Pseudomembranous Colitis: CT Findings - Marked wall thickening often concentric - Accordian sign - Stranding around bowel - May be a pancolitis or segmental in nature - Ascites not uncommon
Pseudomembranous Colitis: Accordian Sign The accordion sign is seen when orally administered contrast material becomes trapped between markedly thickened haustral folds, giving the appearance of alternating bands of high attenuation (contrast material) and low attenuation (edematous haustra). The accordion sign is highly suggestive of PMC, although it is usually seen only in advanced cases. Its appearance may vary depending on the degree of edema of the haustral folds and the amount of contrast material trapped between the folds. With significant fold enlargement, barium that is deeply entrapped between markedly thickened folds may simulate intramural tracts.
“Pseudomembranous colitis (PMC) is an acute infectious colitis caused by toxins produced by an unopposed proliferation of Clostridium difficile bacteria in the colon . C difficile infection is responsible for virtually all cases of PMC and for up to 20% of cases of antibiotic-associated diarrhea without colitis. Over the past few decades, PMC has emerged as a significant medical problem, largely due to the increased use of prophylactic and broad-spectrum antibiotics.” Pseudomembranous Colitis: Spectrum of Imaging Findings with Clinical and Pathologic Correlation Kawamoto S, Horton KM, Fishman EK July 1999 RadioGraphics, 19, 887-897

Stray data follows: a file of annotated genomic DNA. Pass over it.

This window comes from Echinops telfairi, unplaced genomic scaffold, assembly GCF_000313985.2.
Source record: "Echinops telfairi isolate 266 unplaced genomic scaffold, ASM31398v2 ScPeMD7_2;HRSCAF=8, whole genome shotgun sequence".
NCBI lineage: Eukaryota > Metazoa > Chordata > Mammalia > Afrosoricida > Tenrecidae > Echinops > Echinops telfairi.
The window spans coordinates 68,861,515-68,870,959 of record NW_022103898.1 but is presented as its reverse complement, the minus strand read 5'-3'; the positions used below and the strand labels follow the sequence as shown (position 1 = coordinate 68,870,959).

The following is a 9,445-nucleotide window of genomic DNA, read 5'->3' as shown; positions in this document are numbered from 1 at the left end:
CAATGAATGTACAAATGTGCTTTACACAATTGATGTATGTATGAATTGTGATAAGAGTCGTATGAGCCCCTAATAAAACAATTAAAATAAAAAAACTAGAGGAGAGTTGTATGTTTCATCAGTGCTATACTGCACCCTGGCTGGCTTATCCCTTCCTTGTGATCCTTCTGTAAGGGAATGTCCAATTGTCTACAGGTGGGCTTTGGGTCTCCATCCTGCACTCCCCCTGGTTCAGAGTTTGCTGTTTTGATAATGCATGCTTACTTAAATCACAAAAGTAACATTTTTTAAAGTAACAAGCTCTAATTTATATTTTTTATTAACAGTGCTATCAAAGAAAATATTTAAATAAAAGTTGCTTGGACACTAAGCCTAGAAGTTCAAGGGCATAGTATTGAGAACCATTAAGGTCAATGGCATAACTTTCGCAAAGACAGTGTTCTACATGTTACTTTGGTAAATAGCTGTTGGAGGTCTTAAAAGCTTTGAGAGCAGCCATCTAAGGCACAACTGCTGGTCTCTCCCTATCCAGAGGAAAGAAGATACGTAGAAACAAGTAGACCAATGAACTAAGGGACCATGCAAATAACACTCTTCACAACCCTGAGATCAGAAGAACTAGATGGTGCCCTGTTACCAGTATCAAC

“C difficile infection is nosocomial and can be epidemic or endemic in hospitals or nursing homes. PMC usually occurs as a complication of antibiotic therapy but is also associated with abdominal surgery, colonic obstruction, uremia, or prolonged hypotension or hypoperfusion of bowel. It also occurs with increased frequency in patients with severe debilitating disease such as lymphoma, leukemia, and advanced human immunodeficiency virus infection. PMC is a toxin-mediated disease that requires production of two toxins by the C difficile organisms for clinical expression. Toxin A is an enterotoxin, whereas toxin B is a cytotoxin .” Pseudomembranous Colitis: Spectrum of Imaging Findings with Clinical and Pathologic Correlation Kawamoto S, Horton KM, Fishman EK July 1999 RadioGraphics, 19, 887-897
"Although routine CT screening of antibiotic associated diarrhea is not advocated, the 88% positive predictive value of a diagnosis of C. difficile colitis in those who are scanned may merit consideration of treatment by clinicians on the basis of the CT results alone."
Evaluating the CT Diagnosis of Clostridium Difficile Colitis: Should CT Guide Therapy? Kirkpatrick IDC et al. AJR 2001;176:635-639